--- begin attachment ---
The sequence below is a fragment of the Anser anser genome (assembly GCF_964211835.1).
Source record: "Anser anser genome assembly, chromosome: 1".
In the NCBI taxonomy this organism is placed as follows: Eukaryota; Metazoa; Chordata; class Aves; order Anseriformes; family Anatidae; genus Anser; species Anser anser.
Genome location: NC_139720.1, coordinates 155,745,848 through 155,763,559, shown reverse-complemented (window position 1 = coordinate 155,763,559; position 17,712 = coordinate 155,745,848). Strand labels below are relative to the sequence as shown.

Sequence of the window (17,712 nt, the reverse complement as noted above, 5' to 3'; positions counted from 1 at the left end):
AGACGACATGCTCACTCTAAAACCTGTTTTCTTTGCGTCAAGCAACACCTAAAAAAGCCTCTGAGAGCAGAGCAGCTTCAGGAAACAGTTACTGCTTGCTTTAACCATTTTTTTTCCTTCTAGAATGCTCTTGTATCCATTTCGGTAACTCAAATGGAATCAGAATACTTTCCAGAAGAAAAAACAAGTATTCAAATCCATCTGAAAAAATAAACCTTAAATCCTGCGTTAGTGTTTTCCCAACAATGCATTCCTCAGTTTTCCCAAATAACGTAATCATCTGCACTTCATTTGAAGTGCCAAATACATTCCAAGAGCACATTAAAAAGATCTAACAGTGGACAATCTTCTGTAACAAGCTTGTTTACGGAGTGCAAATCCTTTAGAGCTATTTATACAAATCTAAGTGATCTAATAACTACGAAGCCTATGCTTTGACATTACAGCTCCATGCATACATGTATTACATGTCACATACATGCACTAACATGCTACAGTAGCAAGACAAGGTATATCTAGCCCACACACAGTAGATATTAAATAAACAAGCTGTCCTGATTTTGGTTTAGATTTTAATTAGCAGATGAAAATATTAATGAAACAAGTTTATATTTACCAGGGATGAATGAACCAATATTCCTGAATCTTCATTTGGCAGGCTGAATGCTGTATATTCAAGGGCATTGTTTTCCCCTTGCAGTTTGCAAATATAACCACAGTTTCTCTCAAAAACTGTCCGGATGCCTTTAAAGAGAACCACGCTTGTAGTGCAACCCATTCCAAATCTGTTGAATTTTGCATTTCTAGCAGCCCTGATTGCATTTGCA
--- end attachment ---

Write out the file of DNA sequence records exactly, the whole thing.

The sequence below is a fragment of the Anser anser genome (assembly GCF_964211835.1).
Source record: "Anser anser genome assembly, chromosome: 1".
In the NCBI taxonomy this organism is placed as follows: Eukaryota; Metazoa; Chordata; class Aves; order Anseriformes; family Anatidae; genus Anser; species Anser anser.
Genome location: NC_139720.1, coordinates 155,745,848 through 155,763,559, shown reverse-complemented (window position 1 = coordinate 155,763,559; position 17,712 = coordinate 155,745,848). Strand labels below are relative to the sequence as shown.

Sequence of the window (17,712 nt, the reverse complement as noted above, 5' to 3'; positions counted from 1 at the left end):
AGACGACATGCTCACTCTAAAACCTGTTTTCTTTGCGTCAAGCAACACCTAAAAAAGCCTCTGAGAGCAGAGCAGCTTCAGGAAACAGTTACTGCTTGCTTTAACCATTTTTTTTCCTTCTAGAATGCTCTTGTATCCATTTCGGTAACTCAAATGGAATCAGAATACTTTCCAGAAGAAAAAACAAGTATTCAAATCCATCTGAAAAAATAAACCTTAAATCCTGCGTTAGTGTTTTCCCAACAATGCATTCCTCAGTTTTCCCAAATAACGTAATCATCTGCACTTCATTTGAAGTGCCAAATACATTCCAAGAGCACATTAAAAAGATCTAACAGTGGACAATCTTCTGTAACAAGCTTGTTTACGGAGTGCAAATCCTTTAGAGCTATTTATACAAATCTAAGTGATCTAATAACTACGAAGCCTATGCTTTGACATTACAGCTCCATGCATACATGTATTACATGTCACATACATGCACTAACATGCTACAGTAGCAAGACAAGGTATATCTAGCCCACACACAGTAGATATTAAATAAACAAGCTGTCCTGATTTTGGTTTAGATTTTAATTAGCAGATGAAAATATTAATGAAACAAGTTTATATTTACCAGGGATGAATGAACCAATATTCCTGAATCTTCATTTGGCAGGCTGAATGCTGTATATTCAAGGGCATTGTTTTCCCCTTGCAGTTTGCAAATATAACCACAGTTTCTCTCAAAAACTGTCCGGATGCCTTTAAAGAGAACCACGCTTGTAGTGCAACCCATTCCAAATCTGTTGAATTTTGCATTTCTAGCAGCCCTGATTGCATTTGCA